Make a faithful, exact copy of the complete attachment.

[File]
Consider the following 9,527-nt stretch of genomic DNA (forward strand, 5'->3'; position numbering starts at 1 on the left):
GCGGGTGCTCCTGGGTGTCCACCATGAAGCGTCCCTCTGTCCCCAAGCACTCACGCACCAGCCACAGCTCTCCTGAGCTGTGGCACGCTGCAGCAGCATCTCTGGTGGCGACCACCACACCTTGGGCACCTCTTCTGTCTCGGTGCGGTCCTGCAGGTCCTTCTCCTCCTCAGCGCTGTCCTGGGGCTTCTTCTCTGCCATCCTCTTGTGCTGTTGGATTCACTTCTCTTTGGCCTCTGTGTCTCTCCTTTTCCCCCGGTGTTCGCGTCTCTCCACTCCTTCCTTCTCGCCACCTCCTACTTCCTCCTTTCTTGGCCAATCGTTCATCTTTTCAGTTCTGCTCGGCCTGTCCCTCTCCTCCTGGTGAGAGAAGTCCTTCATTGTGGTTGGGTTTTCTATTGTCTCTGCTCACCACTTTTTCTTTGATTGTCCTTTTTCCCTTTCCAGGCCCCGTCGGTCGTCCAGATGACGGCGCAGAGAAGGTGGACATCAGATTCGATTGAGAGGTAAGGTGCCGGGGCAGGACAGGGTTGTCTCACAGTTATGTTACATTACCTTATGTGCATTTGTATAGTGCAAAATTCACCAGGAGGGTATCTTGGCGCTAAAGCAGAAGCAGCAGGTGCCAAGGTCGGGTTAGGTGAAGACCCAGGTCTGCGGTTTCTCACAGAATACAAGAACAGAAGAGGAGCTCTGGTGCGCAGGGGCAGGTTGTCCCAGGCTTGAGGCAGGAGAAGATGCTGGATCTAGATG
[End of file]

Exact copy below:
Consider the following 9,527-nt stretch of genomic DNA (forward strand, 5'->3'; position numbering starts at 1 on the left):
GCGGGTGCTCCTGGGTGTCCACCATGAAGCGTCCCTCTGTCCCCAAGCACTCACGCACCAGCCACAGCTCTCCTGAGCTGTGGCACGCTGCAGCAGCATCTCTGGTGGCGACCACCACACCTTGGGCACCTCTTCTGTCTCGGTGCGGTCCTGCAGGTCCTTCTCCTCCTCAGCGCTGTCCTGGGGCTTCTTCTCTGCCATCCTCTTGTGCTGTTGGATTCACTTCTCTTTGGCCTCTGTGTCTCTCCTTTTCCCCCGGTGTTCGCGTCTCTCCACTCCTTCCTTCTCGCCACCTCCTACTTCCTCCTTTCTTGGCCAATCGTTCATCTTTTCAGTTCTGCTCGGCCTGTCCCTCTCCTCCTGGTGAGAGAAGTCCTTCATTGTGGTTGGGTTTTCTATTGTCTCTGCTCACCACTTTTTCTTTGATTGTCCTTTTTCCCTTTCCAGGCCCCGTCGGTCGTCCAGATGACGGCGCAGAGAAGGTGGACATCAGATTCGATTGAGAGGTAAGGTGCCGGGGCAGGACAGGGTTGTCTCACAGTTATGTTACATTACCTTATGTGCATTTGTATAGTGCAAAATTCACCAGGAGGGTATCTTGGCGCTAAAGCAGAAGCAGCAGGTGCCAAGGTCGGGTTAGGTGAAGACCCAGGTCTGCGGTTTCTCACAGAATACAAGAACAGAAGAGGAGCTCTGGTGCGCAGGGGCAGGTTGTCCCAGGCTTGAGGCAGGAGAAGATGCTGGATCTAGATG